I participate in the open networked learning ONL201 course as an open learner. In this post I share my thoughts about the starting weeks.

One of the most common benefits told about online learning is, that learning is independent of place and time. However, what do we mean when we talk about online learning? And what about networked learning and learning in small groups? If you want to bring topics and people together, time and place matter. Let me go trough these two elements, that have guided my first two weeks.

Image: Wendeltreppe by Alexander Johmann under license CC-BY-SA


The first week ‘getting started’ was about exploring the “learning places”. The online course takes place at different digital places. The main entry point is the the public webpage holding most of the content and information about the course, and, providing  closed discussion spaces, one for all ONL participants, the community, and one for each PBL groups. Outside this central place a meeting room and a document repository is provided for each groups. In addition each participant is supposed to run his own personal space, the blog, to reflect on what has been learned and optionally participate on social media platforms such as Twitter. These learning spaces are represented by different platforms and tools, some are public, some not.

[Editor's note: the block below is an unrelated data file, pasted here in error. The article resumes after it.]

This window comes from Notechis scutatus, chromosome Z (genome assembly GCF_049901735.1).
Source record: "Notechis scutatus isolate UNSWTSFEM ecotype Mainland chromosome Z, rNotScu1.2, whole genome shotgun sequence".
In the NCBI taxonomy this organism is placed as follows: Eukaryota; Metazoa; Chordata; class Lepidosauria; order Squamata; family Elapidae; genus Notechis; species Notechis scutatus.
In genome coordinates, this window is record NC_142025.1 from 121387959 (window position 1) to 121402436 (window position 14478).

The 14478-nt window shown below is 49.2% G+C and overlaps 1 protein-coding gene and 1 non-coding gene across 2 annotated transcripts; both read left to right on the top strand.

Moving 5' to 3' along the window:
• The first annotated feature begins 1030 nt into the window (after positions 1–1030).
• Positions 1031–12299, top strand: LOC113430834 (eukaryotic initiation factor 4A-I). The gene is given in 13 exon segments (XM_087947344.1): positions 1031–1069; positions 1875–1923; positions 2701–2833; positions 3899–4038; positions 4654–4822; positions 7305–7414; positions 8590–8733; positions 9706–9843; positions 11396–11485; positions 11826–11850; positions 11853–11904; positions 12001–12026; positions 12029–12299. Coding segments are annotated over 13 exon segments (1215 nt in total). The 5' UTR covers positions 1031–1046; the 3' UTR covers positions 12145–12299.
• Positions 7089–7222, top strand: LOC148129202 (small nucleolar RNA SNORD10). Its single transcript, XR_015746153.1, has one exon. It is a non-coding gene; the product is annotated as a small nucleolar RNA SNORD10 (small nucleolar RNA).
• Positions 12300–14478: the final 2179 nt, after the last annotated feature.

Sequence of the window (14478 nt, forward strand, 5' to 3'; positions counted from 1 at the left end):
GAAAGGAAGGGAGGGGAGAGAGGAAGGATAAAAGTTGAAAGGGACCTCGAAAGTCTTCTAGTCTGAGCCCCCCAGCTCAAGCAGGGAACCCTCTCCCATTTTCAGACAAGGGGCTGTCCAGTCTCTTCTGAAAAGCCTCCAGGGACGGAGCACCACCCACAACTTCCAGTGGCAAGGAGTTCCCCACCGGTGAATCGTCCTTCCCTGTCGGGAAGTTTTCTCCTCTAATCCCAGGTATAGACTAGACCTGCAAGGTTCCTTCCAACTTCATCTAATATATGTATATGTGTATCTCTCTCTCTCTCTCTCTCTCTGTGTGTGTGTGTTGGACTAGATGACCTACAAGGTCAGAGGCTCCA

This raises the question, why would having multiple digital places be useful for learning? The course makers see the ideas of networked learning helpful to design PBL online. Moving between different places can help building connections, open up new perspectives and insights. Why should I learn within a small PBL group and a network on the same time? I’m not sure yet how to connect these three learning spaces network, group and individual and what my role will be in these different places. Hope to find answers during the upcoming weeks.


The second element, time, is key for learning in groups. We need an exact time to meet online, we need a time span to prepare, investigate and learn individually, we also need time to understand and maybe translate the readings, or time to think about other group members views and suggestions. Time does not only give structure to our learning process, is also essential for social interaction. Take the time to listen to others in the group or the network, to read posts or contribution of group members and to give feedback or suggestions. In contrast to presence time, such as during an online meeting, this time is invisible but, in my opinion, more valuable.

As experienced in the last two weeks, my learning activities so far were not independent of time and place at all. It is important that we rethink space and time when we, both as learner and teacher, try to move our learning or teaching online.

Finally, managing space and time for this course will be a challenge.

time and place matter in online networked learning